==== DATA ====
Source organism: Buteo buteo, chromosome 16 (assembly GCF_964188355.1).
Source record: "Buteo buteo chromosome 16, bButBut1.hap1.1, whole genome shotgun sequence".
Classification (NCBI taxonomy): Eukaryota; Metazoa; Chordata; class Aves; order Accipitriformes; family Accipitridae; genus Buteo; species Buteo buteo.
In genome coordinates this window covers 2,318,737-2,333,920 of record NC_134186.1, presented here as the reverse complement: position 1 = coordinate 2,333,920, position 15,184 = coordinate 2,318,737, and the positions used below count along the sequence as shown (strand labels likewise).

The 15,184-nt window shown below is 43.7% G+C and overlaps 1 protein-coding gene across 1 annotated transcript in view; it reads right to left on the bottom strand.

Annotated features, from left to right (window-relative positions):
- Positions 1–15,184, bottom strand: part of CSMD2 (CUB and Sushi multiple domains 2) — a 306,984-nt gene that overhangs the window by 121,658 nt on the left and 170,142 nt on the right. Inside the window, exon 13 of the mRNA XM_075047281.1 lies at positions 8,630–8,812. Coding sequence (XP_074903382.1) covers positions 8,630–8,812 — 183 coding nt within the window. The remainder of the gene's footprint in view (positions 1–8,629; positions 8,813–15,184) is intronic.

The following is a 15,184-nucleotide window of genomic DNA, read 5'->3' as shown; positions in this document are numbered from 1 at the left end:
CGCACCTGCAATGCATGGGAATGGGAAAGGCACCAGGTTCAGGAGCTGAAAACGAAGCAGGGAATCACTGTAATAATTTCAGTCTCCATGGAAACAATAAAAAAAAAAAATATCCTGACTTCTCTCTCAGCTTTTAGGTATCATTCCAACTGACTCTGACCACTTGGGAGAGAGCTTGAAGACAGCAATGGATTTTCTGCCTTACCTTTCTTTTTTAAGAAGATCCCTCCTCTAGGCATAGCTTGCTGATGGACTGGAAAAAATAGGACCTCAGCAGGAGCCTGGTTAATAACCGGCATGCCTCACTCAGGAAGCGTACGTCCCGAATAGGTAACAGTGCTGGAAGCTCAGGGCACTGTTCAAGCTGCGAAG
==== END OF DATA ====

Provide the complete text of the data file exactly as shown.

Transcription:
Source organism: Buteo buteo, chromosome 16 (assembly GCF_964188355.1).
Source record: "Buteo buteo chromosome 16, bButBut1.hap1.1, whole genome shotgun sequence".
Classification (NCBI taxonomy): Eukaryota; Metazoa; Chordata; class Aves; order Accipitriformes; family Accipitridae; genus Buteo; species Buteo buteo.
In genome coordinates this window covers 2,318,737-2,333,920 of record NC_134186.1, presented here as the reverse complement: position 1 = coordinate 2,333,920, position 15,184 = coordinate 2,318,737, and the positions used below count along the sequence as shown (strand labels likewise).

The 15,184-nt window shown below is 43.7% G+C and overlaps 1 protein-coding gene across 1 annotated transcript in view; it reads right to left on the bottom strand.

Annotated features, from left to right (window-relative positions):
- Positions 1–15,184, bottom strand: part of CSMD2 (CUB and Sushi multiple domains 2) — a 306,984-nt gene that overhangs the window by 121,658 nt on the left and 170,142 nt on the right. Inside the window, exon 13 of the mRNA XM_075047281.1 lies at positions 8,630–8,812. Coding sequence (XP_074903382.1) covers positions 8,630–8,812 — 183 coding nt within the window. The remainder of the gene's footprint in view (positions 1–8,629; positions 8,813–15,184) is intronic.

The following is a 15,184-nucleotide window of genomic DNA, read 5'->3' as shown; positions in this document are numbered from 1 at the left end:
CGCACCTGCAATGCATGGGAATGGGAAAGGCACCAGGTTCAGGAGCTGAAAACGAAGCAGGGAATCACTGTAATAATTTCAGTCTCCATGGAAACAATAAAAAAAAAAAATATCCTGACTTCTCTCTCAGCTTTTAGGTATCATTCCAACTGACTCTGACCACTTGGGAGAGAGCTTGAAGACAGCAATGGATTTTCTGCCTTACCTTTCTTTTTTAAGAAGATCCCTCCTCTAGGCATAGCTTGCTGATGGACTGGAAAAAATAGGACCTCAGCAGGAGCCTGGTTAATAACCGGCATGCCTCACTCAGGAAGCGTACGTCCCGAATAGGTAACAGTGCTGGAAGCTCAGGGCACTGTTCAAGCTGCGAAG